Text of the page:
Network File System
Share files in a linux network
Operating System: LINUX
Packages required: nfs server and nfs client
Version used : nfs client: 1.1.0-8 -i586
nfs server: 1.3.2 -7 -i586
Download source for nfs server package: http://pkgsrc.se/wip/linux-nfs-utils
Clients : 192.168.0.2 & 192.168.0.3
CONFIGURING NFS SERVER AND CLIENT:
There are three main configuration files you will need to edit to set up an NFS server: /etc/exports, /etc/hosts.allow, and /etc/hosts.deny .
Strictly speaking, you only need to edit /etc/exports to get NFS to work, but this would lead to an extremely insecure setup.
The exports file contains a list of entries that are to be shared and how it is to be shared . For a nfs setup
this is the most important file.
Open the file using the following comand as root user:
Make the following entry:
/home 192.168.0.2(RW) 192.168.0.3(RO)
Then save and exit the file.
start the nfs server service on the server machine , use the following command as root:
service nfs start
if it is already running then :
service nfs restart
check if the following demons are running:
portmapper: tells requesting clients how to find all nfs services on server.
mountd: handles mounting functionality.
nfs:the network file sharing daemon.
Use the command rpcinfo -p
Ensure that firewalls are not running as this may restrict the clients from accessing the server.
Step 1. start nfs service by using the following command:
service nfs start
Step2: Check if the following daemons are running
At least port mapper should be running in order for nfs to work .
Use command rpcinfo -p
Step 3: create mount point on client where the nfs directory will be mounted from server.
e.g mkdir nfs
check for shared files using the following command:
showmount -e serverip
e.g showmount -e 192.168.0.1
this will show a list of directories or files that are being shared over nfs.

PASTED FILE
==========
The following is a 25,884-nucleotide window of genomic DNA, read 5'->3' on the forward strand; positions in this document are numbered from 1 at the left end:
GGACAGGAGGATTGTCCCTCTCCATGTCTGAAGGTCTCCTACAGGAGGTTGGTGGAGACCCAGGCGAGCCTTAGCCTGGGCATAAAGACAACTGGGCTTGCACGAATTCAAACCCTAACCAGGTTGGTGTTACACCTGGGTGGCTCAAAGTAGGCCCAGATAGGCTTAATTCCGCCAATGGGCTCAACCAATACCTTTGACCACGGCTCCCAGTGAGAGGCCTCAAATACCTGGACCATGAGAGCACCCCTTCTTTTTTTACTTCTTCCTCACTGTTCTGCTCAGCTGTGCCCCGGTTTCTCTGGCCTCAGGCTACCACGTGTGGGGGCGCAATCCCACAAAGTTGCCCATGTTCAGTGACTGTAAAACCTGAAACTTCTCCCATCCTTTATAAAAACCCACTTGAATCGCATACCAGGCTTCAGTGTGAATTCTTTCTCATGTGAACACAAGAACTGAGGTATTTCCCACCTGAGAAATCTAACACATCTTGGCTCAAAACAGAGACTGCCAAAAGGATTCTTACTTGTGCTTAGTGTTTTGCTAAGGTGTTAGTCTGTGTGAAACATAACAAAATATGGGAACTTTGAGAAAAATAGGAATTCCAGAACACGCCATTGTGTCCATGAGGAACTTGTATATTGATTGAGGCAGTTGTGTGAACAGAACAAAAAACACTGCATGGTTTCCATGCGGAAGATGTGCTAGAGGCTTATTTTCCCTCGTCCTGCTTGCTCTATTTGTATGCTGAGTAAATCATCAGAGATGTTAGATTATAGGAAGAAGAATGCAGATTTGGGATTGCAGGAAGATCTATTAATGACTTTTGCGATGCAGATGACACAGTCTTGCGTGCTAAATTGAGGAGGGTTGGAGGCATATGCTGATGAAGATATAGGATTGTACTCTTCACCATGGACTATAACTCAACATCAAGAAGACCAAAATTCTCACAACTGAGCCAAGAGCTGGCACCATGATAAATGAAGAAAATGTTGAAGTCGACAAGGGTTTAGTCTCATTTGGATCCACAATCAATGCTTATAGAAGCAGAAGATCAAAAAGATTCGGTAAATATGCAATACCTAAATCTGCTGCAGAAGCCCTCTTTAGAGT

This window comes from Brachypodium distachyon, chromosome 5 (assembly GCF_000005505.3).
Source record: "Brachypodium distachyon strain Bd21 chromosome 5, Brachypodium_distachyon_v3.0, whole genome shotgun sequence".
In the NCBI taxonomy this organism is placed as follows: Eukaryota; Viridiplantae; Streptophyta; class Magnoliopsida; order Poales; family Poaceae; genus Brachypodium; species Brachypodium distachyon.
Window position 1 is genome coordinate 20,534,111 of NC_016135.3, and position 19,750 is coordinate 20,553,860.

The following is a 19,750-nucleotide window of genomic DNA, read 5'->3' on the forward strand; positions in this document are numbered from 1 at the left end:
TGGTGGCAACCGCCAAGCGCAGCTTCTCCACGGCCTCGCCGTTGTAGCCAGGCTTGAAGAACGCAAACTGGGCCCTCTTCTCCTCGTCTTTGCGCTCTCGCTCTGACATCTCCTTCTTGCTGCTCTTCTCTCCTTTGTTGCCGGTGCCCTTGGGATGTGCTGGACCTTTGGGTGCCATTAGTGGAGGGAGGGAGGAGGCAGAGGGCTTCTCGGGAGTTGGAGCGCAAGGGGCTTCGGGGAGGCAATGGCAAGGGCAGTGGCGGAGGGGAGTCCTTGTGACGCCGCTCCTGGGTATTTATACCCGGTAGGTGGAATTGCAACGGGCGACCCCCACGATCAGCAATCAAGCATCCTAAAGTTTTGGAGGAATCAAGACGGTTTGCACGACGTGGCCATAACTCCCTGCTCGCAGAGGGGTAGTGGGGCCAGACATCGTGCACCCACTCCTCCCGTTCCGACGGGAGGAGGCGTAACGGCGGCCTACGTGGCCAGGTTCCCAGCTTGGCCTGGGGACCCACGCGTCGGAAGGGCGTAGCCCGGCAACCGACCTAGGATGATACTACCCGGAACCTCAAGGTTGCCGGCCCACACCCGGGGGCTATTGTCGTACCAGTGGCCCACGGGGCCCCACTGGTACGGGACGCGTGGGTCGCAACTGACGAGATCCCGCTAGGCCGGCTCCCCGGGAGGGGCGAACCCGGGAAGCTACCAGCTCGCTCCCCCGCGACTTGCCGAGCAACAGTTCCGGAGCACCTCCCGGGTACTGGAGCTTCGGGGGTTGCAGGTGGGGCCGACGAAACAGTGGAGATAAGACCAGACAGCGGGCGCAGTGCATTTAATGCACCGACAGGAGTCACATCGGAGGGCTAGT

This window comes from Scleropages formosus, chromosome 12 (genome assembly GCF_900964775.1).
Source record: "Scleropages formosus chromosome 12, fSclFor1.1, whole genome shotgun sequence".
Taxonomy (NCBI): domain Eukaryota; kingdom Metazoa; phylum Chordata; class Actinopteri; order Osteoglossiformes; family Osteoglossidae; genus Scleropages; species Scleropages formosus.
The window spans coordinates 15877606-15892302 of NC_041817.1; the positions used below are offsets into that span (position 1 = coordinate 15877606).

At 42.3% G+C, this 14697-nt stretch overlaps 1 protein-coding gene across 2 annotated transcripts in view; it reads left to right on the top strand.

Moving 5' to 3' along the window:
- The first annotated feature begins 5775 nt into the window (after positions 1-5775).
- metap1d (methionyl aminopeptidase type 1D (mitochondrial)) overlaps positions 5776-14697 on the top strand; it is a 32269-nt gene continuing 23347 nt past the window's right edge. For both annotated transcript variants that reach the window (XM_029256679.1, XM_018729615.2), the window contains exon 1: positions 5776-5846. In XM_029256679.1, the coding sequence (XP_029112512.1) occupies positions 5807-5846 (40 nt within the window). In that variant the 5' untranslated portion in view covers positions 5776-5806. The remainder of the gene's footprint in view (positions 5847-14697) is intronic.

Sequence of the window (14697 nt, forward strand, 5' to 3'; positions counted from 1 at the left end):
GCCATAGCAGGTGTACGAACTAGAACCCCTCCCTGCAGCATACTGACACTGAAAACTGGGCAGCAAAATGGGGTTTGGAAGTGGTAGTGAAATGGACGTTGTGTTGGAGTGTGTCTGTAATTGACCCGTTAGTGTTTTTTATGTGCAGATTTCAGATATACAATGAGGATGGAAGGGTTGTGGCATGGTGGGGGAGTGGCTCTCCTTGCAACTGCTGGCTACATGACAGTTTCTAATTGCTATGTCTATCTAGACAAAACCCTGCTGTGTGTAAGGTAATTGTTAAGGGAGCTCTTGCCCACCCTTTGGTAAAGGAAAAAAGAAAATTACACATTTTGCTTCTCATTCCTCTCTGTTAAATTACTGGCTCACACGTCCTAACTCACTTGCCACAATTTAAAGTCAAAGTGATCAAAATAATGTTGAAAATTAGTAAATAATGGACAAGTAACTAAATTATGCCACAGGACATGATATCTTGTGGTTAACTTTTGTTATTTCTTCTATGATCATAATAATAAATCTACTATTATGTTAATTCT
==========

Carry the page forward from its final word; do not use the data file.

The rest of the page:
Step4. Finally we need to mount the shared directory on the client machine by using the following command:
mount ip adrress of server:/shared directories /mountpoint on client machine
e.g mount 192.168.0.1:/home /nfs
once mounted all contents of the shared directory will be accessible by the client.
TESTING THE SETUP:
1.> Run the rpcinfo -p command on both server and client to check whether all required services for NFS are running.
2.> Once setup is done run the showmount -e command from the client side to ensure which NFS files/directories are shared.
ADDING SECURITY TO NFS:
The basic setup of nfs does not add any kind of security to the files being shared over the network thus these
files can be accessed by an unwanted person. In order to add security to the above nfs setup there are two other files that need to be
/etc/hosts.allow and /etc/hosts.deny
These two files specify which computers on the network can use services on your machine. Each line of the file contains a single entry
listing a service and a set of machines. When the server gets a request from a machine, it does the following:
1. It first checks hosts.allow to see if the machine matches a rule listed here. If it does, then the machine is allowed access.
2. If the machine does not match an entry in hosts.allow the server then checks hosts.deny to see if the client matches a rule listed
there. If it does then the machine is denied access.
3. If the client matches no listings in either file, then it is allowed access.
The first step in doing this is to add the following entry to / etc/hosts.deny :
By adding the above entry we ensure that the portmapper daemon cannot be accesssed by any other client other than those specified in the
Or we can also specify the ip addresses or hostnames of the clients whose access needs to be restriced .
N ext, we need to add an entry to h osts.allow to give any hosts access that we want to have access. (If we just leave the above lines in
h osts.deny then nobody will have access to NFS.)
e.g portmap: 192.168.0.2 , 192.168.0.3